Just as the name implies, a Forex trade involves an exchange of foreign currencies. More specifically, when a trade is executed, a simultaneous purchase and sale are made. For example, if you wanted to exchange US Dollars for British Pounds, you would be buying British Pounds by selling US Dollars. Thus, every Forex transaction involves a pair of currencies, so when deciding which pair to trade, you must think not only about which currency to buy or sell, but what currency to do so against. For every currency that goes up in value, there is another currency that is going down.
With FOREX.com, traders can trade 37 currency pairs, gold, silver and oil.
Most Forex traders—especially new ones—typically narrow their scope and trade one or more of what are considered to be the “Major Currency Pairs”, which are shown on the following table.
|EUR / USD||Euro-Dollar||Euro|
|USD / JPY||Dollar-Yen||Yen|
|GBP / USD||Sterling-Dollar||Sterling or Cable|
|USD / CHF||Dollar-Swiss||Swissy|
|AUD / USD||Australian-Dollar||Aussie|
|USD / CAD||Dollar-Canada||Loonie|
|NZD / USD||New Zealand-Dollar||Kiwi|
The first thing you might notice is that the US Dollar appears in each pair. While no longer the most valuable currency in the world, the US Dollar still occupies a powerful place in the global economy. Therefore, a simple rule is this: If a currency pair contains the US Dollar, then it can be considered a major pair. Trading in the major currency pairs accounts for nearly 75% of all Forex transactions.
Pairs that do not contain the US Dollar are referred to as “Cross Currency Pairs”, or crosses. The most actively traded crosses are listed below.
Currency pairs are written using the ISO abbreviations of the world currencies. For example, the Euro/US Dollar pair is written EUR/USD. The order in which the currencies appear in the pair is fixed and cannot be changed. When the pairs were formalised, the historically stronger currency would always be displayed first. It is this first currency in the pair that is referred to as the base currency. The second currency is known as the counter currency.
EUR / USD
The base currency is important to traders. It is the actionable currency in the pair; the currency that is actually being bought or sold. It is also the currency displayed on price charts for specific currency pairs. So when looking at a chart of the USD/JPY, for example, each rise and fall represents the strengthening and weakening of the Dollar (relative to the Yen).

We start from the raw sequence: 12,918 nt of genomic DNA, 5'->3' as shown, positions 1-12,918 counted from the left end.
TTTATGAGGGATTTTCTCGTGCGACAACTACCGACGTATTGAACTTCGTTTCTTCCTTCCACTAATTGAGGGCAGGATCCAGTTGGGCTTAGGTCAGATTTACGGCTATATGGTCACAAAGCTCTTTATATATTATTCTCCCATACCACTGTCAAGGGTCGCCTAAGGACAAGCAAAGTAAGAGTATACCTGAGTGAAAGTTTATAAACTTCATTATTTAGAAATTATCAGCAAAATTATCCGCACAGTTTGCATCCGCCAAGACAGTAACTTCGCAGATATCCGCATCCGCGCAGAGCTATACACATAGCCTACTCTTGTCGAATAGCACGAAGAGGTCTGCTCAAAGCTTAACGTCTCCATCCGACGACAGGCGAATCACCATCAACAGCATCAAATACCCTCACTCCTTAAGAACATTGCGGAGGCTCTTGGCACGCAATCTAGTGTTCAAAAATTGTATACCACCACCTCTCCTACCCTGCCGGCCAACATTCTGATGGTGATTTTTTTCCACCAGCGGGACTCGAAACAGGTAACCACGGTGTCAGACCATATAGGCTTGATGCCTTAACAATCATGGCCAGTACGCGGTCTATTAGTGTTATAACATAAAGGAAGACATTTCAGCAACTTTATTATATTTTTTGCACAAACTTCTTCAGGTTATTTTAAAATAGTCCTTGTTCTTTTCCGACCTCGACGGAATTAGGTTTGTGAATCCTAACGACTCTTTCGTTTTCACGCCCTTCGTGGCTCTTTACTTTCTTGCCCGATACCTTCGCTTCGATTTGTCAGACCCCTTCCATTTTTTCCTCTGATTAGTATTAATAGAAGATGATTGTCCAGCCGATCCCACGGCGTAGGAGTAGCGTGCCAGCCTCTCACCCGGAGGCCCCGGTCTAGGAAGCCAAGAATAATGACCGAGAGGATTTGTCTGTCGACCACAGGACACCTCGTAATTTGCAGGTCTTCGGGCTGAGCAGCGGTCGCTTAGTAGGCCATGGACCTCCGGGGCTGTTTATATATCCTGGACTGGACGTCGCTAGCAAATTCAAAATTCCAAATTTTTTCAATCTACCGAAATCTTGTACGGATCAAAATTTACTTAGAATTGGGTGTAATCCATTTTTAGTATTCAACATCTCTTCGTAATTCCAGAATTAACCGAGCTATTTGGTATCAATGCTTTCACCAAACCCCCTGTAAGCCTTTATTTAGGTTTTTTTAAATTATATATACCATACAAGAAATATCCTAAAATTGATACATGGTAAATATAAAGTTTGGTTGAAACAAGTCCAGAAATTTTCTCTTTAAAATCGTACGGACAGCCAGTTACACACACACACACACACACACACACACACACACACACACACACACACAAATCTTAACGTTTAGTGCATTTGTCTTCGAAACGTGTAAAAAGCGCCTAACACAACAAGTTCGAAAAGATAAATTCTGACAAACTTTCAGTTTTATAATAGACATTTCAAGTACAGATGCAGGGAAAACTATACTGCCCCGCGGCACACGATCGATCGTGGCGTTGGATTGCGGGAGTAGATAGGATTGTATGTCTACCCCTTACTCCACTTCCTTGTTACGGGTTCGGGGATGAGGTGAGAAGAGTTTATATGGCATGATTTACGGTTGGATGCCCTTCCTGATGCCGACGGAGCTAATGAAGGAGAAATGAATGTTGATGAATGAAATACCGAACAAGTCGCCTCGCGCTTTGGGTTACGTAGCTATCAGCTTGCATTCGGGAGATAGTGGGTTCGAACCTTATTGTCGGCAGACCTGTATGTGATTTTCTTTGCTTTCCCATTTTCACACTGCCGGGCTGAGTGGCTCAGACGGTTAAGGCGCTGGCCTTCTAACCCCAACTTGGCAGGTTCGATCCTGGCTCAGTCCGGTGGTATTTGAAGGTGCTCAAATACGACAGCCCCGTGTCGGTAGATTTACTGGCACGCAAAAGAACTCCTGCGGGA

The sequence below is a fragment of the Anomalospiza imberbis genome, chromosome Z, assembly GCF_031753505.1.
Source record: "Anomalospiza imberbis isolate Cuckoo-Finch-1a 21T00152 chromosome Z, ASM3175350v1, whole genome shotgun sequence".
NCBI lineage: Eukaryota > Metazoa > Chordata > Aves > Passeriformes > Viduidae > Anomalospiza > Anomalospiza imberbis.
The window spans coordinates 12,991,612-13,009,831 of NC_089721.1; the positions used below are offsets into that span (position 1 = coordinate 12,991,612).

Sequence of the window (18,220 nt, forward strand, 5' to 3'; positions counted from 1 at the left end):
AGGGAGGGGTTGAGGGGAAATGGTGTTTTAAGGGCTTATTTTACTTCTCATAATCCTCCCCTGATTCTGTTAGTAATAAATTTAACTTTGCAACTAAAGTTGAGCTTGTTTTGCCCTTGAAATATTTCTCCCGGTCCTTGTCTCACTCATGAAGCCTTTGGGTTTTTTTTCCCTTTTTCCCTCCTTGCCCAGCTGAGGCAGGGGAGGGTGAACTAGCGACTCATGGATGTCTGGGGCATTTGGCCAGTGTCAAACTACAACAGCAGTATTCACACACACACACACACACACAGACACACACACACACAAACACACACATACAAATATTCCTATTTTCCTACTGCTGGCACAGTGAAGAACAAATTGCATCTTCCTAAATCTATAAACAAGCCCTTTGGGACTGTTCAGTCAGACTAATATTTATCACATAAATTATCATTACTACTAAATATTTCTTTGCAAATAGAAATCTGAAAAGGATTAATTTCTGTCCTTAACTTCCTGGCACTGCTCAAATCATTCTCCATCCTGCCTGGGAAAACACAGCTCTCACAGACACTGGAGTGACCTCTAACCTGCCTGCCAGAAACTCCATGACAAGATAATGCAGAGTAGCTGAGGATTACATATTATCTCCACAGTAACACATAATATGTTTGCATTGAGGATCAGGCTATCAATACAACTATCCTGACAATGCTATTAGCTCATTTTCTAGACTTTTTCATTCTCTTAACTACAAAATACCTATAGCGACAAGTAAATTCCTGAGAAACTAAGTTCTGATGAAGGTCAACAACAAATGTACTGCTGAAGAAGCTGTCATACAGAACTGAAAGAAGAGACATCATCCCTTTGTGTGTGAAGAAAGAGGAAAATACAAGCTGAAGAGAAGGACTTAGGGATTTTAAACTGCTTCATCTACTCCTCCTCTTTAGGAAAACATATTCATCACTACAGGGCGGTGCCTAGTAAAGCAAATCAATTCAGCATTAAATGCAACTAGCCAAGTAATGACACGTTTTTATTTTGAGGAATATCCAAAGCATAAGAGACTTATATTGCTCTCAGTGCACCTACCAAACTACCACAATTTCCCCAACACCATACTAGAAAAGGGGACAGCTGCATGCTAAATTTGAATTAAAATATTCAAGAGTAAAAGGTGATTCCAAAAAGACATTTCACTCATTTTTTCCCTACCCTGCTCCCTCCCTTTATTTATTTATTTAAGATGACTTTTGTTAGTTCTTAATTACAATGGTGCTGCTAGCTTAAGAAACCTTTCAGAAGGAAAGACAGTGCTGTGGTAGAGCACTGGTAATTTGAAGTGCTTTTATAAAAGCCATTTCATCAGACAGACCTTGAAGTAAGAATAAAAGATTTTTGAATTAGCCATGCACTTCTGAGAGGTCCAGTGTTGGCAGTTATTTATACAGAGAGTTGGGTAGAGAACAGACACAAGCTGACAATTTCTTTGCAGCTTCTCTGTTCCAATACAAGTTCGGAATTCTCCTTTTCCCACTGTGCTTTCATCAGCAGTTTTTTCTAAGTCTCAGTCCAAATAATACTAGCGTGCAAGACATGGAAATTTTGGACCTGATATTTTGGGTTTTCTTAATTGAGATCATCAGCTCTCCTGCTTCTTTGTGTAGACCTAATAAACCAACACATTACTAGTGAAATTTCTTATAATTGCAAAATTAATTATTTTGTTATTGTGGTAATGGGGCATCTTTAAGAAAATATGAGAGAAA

Buying and selling are the core actions for all trading. Traders also refer to these actions by the terms “Long” and “Short”. When a new position is established through buying, a trader is said to have an open long position, or the trader had gone long. Conversely, when a trader establishes a new position through a sale, the trader has opened a short position, or has gone short.
The concept of going short can be confusing to many new traders. How do you sell something that you don’t own? In Forex trading, it is important to remember that in every trade there are two transactions taking place. In instances where a trader goes long EUR/USD, the trader is actually buying EUR and selling USD. When a trader goes short EUR/USD, they are actually doing the opposite—selling EUR and buying USD.
Why would a trader want to go short? A trader goes short a currency when he believes it will fall in value. The trader’s goal is to sell at a high price and close the position by buying the currency back at a lower rate (the difference in the prices would be the profit). The ease in which Forex traders can go long or short allows the potential to benefit from any market condition, whether bullish or bearish.
A currency quote is the most fundamental piece of information that a Forex trader has. Always changing, a currency quote represents the exchange rate of two currencies at a given point in time. It is based on this information that all trading decisions are ultimately derived, and it is through the quotes’ constant flux that the Forex market exists.
A currency quote defines the value of a currency. It shows how much of the counter currency is equal to one of the base currency. Like quotes for other financial instruments, a currency quote is comprised of two prices. The first price, called the bid, is the price at which the currency can be sold. The second price, called the ask or offer, is the price at which the currency can be bought.